The bid by Pfizer, the U.S. pharmaceutical giant, to take over AstraZeneca, one of Britain's largest pharma groups, has generated uproar across a broad range of circles in the U.K. Pfizer's chief executive was hauled before a parliamentary committee and asked about his plans for research and development. Influential newspapers have slammed the takeover, claiming it would destroy the country's science base. Within political circles, the rhetoric has been vicious.
The debate is about much more than the future of Britain's pharmaceutical industry. What is at stake are such fundamental issues as who should control large listed companies and what should be the role of finance in the broader economy.
In the U.S. and U.K. systems, shareholders have long ruled supreme. As the collective owners of companies, they have the right to buy and sell corporate control. Maximizing shareholder value has become the overriding goal of managements. Until now, politicians have usually kept their noses out of it.
In France, protectionism and distrust of financial markets are traditions -- indeed, President Francois Hollande is currently blocking General Electric's bid for the industrial group Alstom. Resource nationalism is on the rise in successful economies like Australia, too.
But for the progenitor of Anglo-Saxon capitalism to question one of its key tenets is another matter entirely.
On the other side of the world, meanwhile, the movement is in the opposite direction. East Asian financial markets are growing in scale and sophistication and governments are working to build, or in Japan's case to rebuild, thriving equity cultures. If the U.K. loses faith in the value of finance, Hong Kong and Singapore will seize the opportunity, and even Japan may dust off its abortive plans to turn Tokyo into an international financial center.
Remember, it was a protectionist "own goal" by the Americans that sparked London's ascent to global financial pre-eminence. In 1963, new taxes destroyed Wall Street's Yankee bond business, enabling the Eurodollar bond market to grow into a huge and highly profitable franchise for the then-stagnant City of London. History could repeat itself as the EU prepares a boatload of new regulations, restrictions and punitive levies such as the financial transactions tax.
The difference in East Asian and Western attitudes to finance has its roots in the dynamics of their respective financial crises and, more importantly, in the contrasting policy response. Financial crises have erupted throughout history in a wide range of different systems. They will continue to erupt as long as human beings remain social animals susceptible to the emotions of fear and greed.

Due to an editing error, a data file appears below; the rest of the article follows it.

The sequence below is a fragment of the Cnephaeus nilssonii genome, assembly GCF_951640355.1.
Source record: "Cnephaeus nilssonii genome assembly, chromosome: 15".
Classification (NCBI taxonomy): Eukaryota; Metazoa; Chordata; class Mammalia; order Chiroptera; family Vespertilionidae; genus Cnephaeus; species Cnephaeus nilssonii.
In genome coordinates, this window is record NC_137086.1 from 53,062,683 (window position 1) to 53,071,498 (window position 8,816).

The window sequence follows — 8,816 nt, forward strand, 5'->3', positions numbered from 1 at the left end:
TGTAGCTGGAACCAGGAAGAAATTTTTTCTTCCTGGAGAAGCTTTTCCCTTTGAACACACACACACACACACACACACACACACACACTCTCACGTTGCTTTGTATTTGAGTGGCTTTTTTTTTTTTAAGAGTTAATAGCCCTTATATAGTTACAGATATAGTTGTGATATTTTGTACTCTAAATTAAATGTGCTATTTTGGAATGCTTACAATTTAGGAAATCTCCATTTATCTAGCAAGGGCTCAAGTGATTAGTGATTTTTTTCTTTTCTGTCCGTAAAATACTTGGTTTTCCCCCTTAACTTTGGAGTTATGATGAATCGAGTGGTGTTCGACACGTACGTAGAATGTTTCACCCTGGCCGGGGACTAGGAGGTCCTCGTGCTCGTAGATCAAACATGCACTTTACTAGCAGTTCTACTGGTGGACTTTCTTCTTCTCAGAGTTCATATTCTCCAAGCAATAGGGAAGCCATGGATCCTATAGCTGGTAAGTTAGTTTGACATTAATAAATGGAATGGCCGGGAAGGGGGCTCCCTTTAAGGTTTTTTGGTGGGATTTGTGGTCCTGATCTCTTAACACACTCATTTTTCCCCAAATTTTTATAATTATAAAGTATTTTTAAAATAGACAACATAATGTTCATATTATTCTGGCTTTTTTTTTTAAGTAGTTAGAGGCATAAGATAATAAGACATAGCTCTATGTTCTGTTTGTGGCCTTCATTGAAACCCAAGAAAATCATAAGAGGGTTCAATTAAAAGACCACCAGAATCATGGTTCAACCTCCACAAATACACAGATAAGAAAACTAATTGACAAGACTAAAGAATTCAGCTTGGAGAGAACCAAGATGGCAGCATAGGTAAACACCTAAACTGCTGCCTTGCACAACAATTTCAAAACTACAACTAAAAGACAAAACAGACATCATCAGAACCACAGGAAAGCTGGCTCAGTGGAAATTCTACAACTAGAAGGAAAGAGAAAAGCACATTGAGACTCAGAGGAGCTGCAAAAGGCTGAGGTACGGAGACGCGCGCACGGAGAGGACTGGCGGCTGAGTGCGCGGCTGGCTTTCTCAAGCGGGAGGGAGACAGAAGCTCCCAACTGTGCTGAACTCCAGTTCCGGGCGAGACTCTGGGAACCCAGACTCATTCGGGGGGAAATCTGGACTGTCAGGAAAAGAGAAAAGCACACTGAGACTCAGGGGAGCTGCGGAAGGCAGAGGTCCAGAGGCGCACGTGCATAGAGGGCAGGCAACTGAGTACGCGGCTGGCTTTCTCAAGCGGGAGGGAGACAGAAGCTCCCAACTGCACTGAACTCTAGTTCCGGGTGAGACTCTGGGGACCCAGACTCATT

When boom turns to bust, the system that spawned the crisis loses credibility. In the West, the trauma of the Lehman shock of 2008 and the ensuing financial crisis runs deep. Politicians and opinion leaders are running scared of the popular mood, which remains sour and sensitive to such issues as economic inequality, immigration and job security -- which gained little traction when the good times were rolling. "Rock-star economist" Thomas Piketty's new tome, "Capital in the Twenty-First Century" -- essentially a rejection of the very concept of the equity risk premium -- is a worldwide best-seller.
Resentment toward the financial industry has been compounded by the widespread and justifiable belief that people guilty of gross incompetence or worse -- including politicians and regulators -- were never held properly accountable. Furthermore, the globe-spanning "too big to fail" mega-players remain comfortably in place, whereas startups and boutique deal-makers drown in torrents of costly new regulation.
Forged by crises
The bursting of Japan's economic bubble more than two decades ago happened in very different circumstances. The system responsible was hardly capitalist at all, being micromanaged by financial bureaucrats, supposedly for the national good. There were no stock options or lavish bonuses for bankers or corporate managers, and domestic takeovers were as rare as skinny sumo wrestlers.
In reaction, Japan has been slowly but steadily moving toward a more market-friendly financial culture. Last year's takeover of Tokyo Electron, one of the jewels in Japan's high-tech crown, by Applied Materials of the U.S. generated little adverse comment, let alone parliamentary hearings. Recent announcements of share buyback programs by such corporate bluebloods as Nippon Telegraph and Telephone, Mitsubishi Corp. and Mitsui & Co. indicate greater attention to shareholder value.
The Asian crisis of 1997-1998 was a more complex affair than the "crony capitalism" label suggests, but there can be little doubt that it triggered enormous economic and political change in countries as wide-ranging as South Korea and Thailand. The threat of bankruptcy purged excesses and swept away politically driven vanity projects. Nothing was too big to fail, not even the ruling family of Indonesia. Since then, the general tendency has been toward more openness and transparency and the empowerment of rising middle classes.
Capitalism will thrive in the 21st century, as it did in the preceding two centuries despite many setbacks. For all its flaws, no better system for promoting economic vitality has been discovered. Western countries should concentrate on making markets more competitive and efficient rather than offering bounteous rewards for failure, both individual and institutional. In this evolving new world, GE and Pfizer might be better off shopping in Japan, Southeast Asia or India.
Peter Tasker is an analyst with Arcus Research in Tokyo.